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Why Do People Stay In Abusive Relationships?

Domestic violence has been a major problem that the world faces. There is no gender and religion in domestic violence, as anyone can become a victim and anyone can become the abuser! Despite the awareness that people are pushing into the light about the issue, more and more people still become victims.

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Chad has the highest incident of domestic violence worldwide

According to National Statistics, an average of 20 people per minute gets abused by their partners, and that statistics are in the U.S. alone. Women are more prone to becoming the victims, where 1 in 3 women becomes a victim, whereas 1 in 4 men are abused. No matter the gender, the mere thought of domestic violence is barbaric, and shouldn’t have a place in this world.

So why do people, despite being in an abusive relationship decide to stay? Here are some reasons that can possibly bring awareness to everyone.

They fear people’s judgment

Just like rape victims, people who receive violence from their partners fear of being judged by others. They fear that if they come out and speak out about their experience, people will refuse to believe them. A lot of survivors share this same narrative. Lines like “you were asking for it” or “it’s your fault because you chose to stay” are the common words people throw at them. Being beaten up or emotionally attacked is bad enough and they don’t want to add up to their trauma by hearing these ignorant comments. They decide to stay so they could protect themselves from the ridicule.

They have children

Being a parent gives more weight why people stay in abusive relationships. This is especially true for women who have no financial backup plan, whatsoever. They are afraid that if they get out, he or she might not be able to raise the children.

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Statistics show that women who leave their abusive partners increases their chance of being killed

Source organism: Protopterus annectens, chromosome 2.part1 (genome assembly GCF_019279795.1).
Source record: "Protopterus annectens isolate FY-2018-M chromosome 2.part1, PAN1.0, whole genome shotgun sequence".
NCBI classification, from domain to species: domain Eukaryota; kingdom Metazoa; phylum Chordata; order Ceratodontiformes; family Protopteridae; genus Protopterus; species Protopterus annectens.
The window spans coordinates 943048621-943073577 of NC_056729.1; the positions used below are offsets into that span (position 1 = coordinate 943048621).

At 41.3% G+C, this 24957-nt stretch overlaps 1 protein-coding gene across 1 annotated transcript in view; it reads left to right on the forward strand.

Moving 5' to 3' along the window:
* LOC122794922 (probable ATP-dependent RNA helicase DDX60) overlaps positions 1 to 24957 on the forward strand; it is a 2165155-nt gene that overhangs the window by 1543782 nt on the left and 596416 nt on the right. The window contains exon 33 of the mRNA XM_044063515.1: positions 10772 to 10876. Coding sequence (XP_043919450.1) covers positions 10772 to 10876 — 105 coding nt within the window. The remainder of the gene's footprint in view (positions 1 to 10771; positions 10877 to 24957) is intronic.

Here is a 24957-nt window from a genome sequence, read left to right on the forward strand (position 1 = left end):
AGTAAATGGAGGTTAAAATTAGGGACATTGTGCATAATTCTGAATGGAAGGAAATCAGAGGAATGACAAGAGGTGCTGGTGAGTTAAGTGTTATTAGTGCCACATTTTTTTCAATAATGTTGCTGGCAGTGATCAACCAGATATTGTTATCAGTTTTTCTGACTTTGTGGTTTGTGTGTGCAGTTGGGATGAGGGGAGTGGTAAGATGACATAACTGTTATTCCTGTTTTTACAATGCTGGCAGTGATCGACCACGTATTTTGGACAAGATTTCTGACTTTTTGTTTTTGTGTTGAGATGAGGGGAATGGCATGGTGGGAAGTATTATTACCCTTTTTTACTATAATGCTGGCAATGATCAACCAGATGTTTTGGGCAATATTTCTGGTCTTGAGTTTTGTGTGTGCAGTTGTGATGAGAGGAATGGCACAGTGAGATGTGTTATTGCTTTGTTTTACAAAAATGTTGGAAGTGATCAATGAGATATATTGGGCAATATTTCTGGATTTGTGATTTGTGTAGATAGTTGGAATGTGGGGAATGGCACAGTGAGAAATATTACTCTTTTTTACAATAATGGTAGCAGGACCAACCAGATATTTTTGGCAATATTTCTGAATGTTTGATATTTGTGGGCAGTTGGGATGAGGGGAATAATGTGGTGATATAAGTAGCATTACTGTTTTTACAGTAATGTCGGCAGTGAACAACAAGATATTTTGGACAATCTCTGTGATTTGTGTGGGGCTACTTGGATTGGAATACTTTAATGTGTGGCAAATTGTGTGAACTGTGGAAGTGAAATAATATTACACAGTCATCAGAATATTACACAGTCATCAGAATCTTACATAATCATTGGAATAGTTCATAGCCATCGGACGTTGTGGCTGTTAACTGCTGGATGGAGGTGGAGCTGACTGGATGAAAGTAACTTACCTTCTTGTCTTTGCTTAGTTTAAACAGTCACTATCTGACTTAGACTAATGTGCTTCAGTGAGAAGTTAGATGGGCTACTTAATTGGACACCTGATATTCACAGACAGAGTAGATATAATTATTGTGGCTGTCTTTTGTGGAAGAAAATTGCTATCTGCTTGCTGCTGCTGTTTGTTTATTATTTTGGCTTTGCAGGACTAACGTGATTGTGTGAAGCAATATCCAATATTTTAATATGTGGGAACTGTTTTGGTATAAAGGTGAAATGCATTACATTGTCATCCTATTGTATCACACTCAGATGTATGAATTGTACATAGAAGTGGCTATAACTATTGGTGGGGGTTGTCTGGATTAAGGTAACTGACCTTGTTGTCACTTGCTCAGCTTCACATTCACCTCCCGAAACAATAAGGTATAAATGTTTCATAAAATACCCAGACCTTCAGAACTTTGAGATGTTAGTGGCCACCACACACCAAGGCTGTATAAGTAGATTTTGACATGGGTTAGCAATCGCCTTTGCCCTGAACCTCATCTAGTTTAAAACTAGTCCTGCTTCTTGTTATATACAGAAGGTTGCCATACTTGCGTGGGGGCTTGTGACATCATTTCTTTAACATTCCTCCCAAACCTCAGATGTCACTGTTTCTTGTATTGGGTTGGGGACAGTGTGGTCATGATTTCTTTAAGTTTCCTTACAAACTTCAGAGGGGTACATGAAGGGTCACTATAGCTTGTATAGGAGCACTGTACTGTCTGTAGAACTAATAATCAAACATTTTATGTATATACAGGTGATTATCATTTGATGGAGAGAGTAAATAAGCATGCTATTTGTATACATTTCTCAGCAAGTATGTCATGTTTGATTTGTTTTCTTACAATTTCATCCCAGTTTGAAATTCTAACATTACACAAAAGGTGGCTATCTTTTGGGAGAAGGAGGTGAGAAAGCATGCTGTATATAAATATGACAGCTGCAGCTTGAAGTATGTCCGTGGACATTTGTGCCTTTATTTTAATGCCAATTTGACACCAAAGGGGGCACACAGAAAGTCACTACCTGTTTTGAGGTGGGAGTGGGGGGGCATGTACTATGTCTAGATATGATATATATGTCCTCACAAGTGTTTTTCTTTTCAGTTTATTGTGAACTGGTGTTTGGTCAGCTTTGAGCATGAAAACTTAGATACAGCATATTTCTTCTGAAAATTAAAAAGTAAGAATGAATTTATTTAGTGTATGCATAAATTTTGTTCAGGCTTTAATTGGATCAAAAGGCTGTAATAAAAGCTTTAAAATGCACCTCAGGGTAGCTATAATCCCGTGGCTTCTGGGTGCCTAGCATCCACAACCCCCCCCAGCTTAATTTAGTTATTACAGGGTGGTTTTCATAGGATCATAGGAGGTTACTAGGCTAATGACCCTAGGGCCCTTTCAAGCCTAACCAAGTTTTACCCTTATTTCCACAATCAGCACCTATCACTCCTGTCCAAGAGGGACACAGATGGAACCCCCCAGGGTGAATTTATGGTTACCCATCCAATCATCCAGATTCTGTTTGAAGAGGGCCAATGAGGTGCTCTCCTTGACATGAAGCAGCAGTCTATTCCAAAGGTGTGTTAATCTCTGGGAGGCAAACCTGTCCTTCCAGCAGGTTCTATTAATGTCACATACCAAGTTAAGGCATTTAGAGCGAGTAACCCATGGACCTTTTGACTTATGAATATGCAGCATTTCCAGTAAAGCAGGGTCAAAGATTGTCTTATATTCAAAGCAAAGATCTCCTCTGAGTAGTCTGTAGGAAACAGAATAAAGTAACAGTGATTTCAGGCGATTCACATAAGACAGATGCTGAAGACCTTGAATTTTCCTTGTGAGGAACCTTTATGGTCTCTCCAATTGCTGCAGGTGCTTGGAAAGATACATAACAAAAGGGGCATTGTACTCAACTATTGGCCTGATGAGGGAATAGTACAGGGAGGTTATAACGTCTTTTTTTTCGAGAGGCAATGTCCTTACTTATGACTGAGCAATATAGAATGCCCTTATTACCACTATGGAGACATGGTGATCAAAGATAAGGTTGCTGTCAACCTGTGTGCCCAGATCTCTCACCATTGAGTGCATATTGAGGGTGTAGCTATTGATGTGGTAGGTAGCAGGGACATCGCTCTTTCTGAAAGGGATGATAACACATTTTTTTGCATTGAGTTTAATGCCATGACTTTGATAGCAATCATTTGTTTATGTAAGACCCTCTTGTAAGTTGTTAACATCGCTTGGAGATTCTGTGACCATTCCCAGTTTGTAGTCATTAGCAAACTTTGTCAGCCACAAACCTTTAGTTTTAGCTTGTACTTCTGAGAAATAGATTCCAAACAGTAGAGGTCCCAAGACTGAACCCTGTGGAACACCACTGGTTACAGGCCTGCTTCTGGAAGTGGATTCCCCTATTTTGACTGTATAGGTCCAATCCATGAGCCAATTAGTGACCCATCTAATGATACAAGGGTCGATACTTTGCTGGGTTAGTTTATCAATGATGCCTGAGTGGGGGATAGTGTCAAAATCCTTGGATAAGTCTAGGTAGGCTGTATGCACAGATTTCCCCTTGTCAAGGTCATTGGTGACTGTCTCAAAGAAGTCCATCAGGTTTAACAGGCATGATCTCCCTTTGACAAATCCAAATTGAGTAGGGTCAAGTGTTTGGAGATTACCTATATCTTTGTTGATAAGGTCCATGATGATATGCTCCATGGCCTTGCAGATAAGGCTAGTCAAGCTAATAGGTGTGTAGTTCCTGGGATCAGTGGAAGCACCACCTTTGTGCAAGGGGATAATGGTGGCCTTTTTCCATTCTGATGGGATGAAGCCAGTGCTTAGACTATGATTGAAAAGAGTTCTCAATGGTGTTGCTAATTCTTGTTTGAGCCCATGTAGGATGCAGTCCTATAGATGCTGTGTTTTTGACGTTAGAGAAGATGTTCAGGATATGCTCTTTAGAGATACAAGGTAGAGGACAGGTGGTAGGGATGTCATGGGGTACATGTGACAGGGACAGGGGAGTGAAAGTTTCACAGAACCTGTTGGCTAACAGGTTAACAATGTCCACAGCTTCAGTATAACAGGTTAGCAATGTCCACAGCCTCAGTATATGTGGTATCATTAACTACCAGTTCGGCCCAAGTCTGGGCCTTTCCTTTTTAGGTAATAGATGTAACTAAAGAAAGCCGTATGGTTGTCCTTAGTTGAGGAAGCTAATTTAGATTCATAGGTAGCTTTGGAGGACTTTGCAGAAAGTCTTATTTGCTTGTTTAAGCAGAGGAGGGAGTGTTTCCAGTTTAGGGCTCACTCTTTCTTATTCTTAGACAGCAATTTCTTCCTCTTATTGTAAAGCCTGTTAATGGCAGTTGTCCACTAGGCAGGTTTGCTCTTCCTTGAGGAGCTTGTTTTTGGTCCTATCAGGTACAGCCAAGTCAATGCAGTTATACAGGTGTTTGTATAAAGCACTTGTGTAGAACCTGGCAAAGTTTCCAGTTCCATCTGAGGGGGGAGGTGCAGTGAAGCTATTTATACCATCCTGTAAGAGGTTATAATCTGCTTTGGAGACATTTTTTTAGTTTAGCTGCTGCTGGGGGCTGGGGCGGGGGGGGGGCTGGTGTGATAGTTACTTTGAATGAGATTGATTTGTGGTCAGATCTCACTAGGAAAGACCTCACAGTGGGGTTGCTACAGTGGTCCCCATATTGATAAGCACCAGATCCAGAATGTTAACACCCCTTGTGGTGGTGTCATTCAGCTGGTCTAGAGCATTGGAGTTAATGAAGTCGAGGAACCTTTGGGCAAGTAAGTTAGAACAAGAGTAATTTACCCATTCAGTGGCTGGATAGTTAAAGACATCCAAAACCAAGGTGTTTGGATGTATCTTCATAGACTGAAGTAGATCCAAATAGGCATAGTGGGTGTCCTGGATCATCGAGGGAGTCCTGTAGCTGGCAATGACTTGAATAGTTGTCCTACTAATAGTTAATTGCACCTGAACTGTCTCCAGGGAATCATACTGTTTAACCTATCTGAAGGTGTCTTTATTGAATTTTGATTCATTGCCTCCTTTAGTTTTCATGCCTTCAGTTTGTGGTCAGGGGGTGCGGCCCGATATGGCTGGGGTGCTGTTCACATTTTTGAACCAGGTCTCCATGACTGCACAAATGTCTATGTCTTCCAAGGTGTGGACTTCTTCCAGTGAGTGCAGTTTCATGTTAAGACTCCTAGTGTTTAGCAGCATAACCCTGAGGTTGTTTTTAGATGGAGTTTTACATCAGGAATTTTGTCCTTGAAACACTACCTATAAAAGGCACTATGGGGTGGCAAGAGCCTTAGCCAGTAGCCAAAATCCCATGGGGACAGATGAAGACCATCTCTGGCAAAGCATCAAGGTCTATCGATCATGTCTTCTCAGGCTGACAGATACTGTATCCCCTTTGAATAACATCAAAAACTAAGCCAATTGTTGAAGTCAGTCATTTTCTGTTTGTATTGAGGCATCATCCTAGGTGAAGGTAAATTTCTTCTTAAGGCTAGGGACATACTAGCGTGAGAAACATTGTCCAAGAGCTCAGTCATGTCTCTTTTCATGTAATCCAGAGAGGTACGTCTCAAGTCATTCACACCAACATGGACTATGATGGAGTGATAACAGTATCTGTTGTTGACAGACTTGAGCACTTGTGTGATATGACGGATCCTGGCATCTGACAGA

The notion of a mother or father complex is also one of the reasons why these parents try to rationalize. They fear that the child will turn out to be a social deviant without having both parents. Not minding the fact that a chaotic household can still leave an emotional trauma to the child.

Moment of clarity

The abusers have a way to trap their partner inside the relationship. There is actually a cycle of this abuse. First, the abuser throws a hissy fit to the partner, which leads to harming the other. The moment the other one tries to leave, the abusive partner then gets to his knee. He or she displays a feeling of remorse and give promises that the incident will never happen again. Because of commitment and love, the abused partner learns to forgive and will give another chance. And that’s when things will start to go dark again. This pattern is common to a toxic relationship, which is why the abused partner should know the word ‘enough’.


A partner who has no financial resources and has nowhere to go is more likely to stay in the relationship. They fear that leaving will only put them at risk. Money is a very important commodity to survive. Without it, people can end up in streets and be totally homeless. Despite the violence and trauma, being in a relationship that provides them shelter and food is a good enough security. Lucky, there are those people who have families that are willing to take them back on short notice. But what about the people who also came from abusive families? Either way, they’ll still get beaten up so might as well stay.

Non-profit and government organizations continue to give support and assistance to the domestic violence survivors who have nowhere to turn to.

All in the name of love

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Rihanna is one of Hollywood’s victim of domestic violence.

People who have been abused try to reason out that the action was because of love. This is most true for people who have overly jealous partners. They see this violence as a sign of concern and fear of losing them to other people. The line, “if he doesn’t love me, then, why was he affected when he saw me with another?” is the basic bargaining line of the abused. They see these tantrums as a sign of care and devotion. They also love their partners so much that leaving them is impossible. They’d rather bear the fists and rude words thrown at them than leading a life without love.

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